CVForward > Walking the C-suite Tightrope
Being a cardiovascular service line (CVSL) leader often demands a delicate balancing act. On one side you have your staff, on the other your administration. Both sides are essential to running a successful CVSL—and both sides are putting tremendous pressure on you.
Here are some proven strategies to help you maintain balance as you walk that tightrope.
As a CVSL leader, you would never tell your team to follow your direction “because I said so.” According to Mark Baker, “That doesn’t work with children and it certainly isn’t appropriate with adults on your staff.”
When you make a decision or roll out a new policy, you want to make sure you explain the rationale behind your actions. Even if your staff or administration doesn’t agree with you, they still appreciate hearing the reasons behind your decisions.
When people understand the “why,” it allows them to apply their own critical thinking skills to the situation. It also allows the opportunity to gain buy-in and alignment. You’ll be amazed at the unique ideas and solutions you hear from people when you take the time to explain your reasoning to them.
Your staff is coming to you with concerns about their rotations, salary, workflow, personnel, and more. So who can you turn to for solutions to these problems? Turns out the best problems solvers are often right there in front of you. Challenge them to come up with some proposed solutions. You will empower them, and you will find they bring ideas that you would never have developed on your own.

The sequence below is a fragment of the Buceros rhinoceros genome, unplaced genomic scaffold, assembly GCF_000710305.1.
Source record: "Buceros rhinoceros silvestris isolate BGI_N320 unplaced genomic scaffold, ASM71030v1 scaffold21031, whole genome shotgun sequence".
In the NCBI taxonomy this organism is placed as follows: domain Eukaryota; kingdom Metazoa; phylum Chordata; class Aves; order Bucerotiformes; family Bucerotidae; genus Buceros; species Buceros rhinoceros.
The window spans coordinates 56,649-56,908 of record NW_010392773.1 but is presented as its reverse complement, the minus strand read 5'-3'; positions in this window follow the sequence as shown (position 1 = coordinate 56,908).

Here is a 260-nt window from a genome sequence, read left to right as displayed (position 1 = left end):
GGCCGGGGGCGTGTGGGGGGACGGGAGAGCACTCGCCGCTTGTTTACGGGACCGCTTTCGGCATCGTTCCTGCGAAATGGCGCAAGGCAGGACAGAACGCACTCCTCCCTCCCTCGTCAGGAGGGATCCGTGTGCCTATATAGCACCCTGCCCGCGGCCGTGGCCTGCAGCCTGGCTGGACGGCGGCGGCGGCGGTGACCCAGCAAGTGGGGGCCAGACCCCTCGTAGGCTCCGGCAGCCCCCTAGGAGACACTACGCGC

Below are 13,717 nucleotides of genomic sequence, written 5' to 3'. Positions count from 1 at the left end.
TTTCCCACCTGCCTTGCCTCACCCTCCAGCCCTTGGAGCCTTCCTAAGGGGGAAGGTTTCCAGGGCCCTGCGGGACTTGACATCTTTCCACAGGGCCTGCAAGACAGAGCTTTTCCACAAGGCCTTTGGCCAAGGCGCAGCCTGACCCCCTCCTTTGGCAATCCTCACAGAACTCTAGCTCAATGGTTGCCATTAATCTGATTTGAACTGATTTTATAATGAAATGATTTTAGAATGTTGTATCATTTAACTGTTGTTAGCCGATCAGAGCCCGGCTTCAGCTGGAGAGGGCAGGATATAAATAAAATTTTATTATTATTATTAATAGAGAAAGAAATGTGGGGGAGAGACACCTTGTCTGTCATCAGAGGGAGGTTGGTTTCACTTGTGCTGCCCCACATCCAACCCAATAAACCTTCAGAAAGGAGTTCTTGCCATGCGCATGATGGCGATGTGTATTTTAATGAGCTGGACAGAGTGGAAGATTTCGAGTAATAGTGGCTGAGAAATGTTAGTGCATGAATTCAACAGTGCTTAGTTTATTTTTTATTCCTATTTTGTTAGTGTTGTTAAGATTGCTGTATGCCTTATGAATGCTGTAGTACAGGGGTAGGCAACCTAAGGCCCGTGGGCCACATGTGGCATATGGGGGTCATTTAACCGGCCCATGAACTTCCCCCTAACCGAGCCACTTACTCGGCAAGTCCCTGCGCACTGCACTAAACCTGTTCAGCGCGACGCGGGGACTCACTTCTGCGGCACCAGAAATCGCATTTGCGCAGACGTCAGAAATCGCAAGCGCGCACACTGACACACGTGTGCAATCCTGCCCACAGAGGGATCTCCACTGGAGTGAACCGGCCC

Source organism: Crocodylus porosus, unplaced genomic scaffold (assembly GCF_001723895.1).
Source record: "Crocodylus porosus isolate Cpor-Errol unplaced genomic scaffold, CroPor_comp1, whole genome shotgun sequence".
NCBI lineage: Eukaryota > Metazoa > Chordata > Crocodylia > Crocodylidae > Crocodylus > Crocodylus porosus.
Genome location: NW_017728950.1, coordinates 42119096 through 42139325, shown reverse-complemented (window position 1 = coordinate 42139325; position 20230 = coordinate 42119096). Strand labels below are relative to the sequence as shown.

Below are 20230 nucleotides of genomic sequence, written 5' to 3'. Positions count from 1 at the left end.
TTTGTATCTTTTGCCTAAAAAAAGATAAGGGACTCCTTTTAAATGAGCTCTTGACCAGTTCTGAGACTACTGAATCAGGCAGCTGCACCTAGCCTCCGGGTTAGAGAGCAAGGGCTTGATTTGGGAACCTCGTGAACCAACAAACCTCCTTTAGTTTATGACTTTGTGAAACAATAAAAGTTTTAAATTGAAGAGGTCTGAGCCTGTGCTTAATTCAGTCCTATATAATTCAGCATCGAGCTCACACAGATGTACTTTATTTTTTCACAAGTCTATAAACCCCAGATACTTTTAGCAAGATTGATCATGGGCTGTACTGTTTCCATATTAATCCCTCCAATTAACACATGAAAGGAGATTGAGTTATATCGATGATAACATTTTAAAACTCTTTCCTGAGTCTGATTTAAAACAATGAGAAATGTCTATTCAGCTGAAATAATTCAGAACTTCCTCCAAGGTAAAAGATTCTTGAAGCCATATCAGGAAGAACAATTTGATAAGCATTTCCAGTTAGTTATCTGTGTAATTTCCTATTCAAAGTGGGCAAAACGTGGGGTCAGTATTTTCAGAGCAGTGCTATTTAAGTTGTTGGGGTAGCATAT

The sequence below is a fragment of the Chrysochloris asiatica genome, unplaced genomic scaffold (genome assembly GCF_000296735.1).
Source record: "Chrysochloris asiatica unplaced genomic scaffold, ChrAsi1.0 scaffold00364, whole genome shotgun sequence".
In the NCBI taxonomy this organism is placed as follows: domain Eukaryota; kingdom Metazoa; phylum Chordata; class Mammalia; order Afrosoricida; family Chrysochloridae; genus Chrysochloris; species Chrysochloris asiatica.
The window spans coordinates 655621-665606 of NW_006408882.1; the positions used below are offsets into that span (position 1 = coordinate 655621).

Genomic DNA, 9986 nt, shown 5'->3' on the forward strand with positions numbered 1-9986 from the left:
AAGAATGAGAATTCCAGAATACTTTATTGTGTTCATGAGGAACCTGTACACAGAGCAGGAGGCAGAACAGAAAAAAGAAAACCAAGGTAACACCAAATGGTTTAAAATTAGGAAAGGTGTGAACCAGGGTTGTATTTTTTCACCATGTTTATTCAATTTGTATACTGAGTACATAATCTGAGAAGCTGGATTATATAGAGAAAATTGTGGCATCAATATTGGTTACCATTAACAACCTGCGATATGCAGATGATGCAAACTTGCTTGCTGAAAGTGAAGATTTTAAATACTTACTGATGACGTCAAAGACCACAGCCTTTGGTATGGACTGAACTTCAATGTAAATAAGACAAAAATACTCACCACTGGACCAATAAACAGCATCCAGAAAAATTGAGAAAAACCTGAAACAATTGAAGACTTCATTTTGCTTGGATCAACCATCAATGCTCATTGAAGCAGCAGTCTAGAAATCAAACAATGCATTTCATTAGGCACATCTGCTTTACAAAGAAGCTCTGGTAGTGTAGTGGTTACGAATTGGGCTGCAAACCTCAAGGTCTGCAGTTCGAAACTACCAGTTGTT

The last thing you want to create is a “culture of complaining.” Make it clear that if a staff member comes to you with a problem, they should also have a few ideas of how to fix that problem. That’s the way you want your team thinking and that’s the kind of solution-oriented culture you want to create.
A powerful strategy for combating an “us vs them” mentality is to bring a member of your team with you to your next administration meeting. Bring a future leader. Bring your chronic complainer. More times than not, they will come out of that meeting with a new respect for your job and for the administration.
They will see first-hand the demands and pressures that are put on you. They will see how you advocate for your staff and their needs. They will see how much consideration and thought goes into decisions that affect your department.
Additionally, they will often begin to see the administration differently. They become more human and more approachable. They see how much administrators really do care about the staff and the patients you serve.
It opens eyes and can lead to a new level of empathy and respect. Not to mention, that staff member will quickly share their experience with the rest of your staff.